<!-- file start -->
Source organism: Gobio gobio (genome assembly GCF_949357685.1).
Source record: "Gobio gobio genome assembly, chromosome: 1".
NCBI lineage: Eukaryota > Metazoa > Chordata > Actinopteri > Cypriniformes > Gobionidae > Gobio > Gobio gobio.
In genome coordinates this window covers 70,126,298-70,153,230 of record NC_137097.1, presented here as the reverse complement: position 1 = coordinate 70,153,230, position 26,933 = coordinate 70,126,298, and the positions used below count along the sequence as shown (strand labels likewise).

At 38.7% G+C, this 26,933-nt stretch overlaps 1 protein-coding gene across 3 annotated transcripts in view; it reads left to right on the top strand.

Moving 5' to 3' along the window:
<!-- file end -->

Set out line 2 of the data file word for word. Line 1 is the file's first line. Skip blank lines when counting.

Source record: "Gobio gobio genome assembly, chromosome: 1".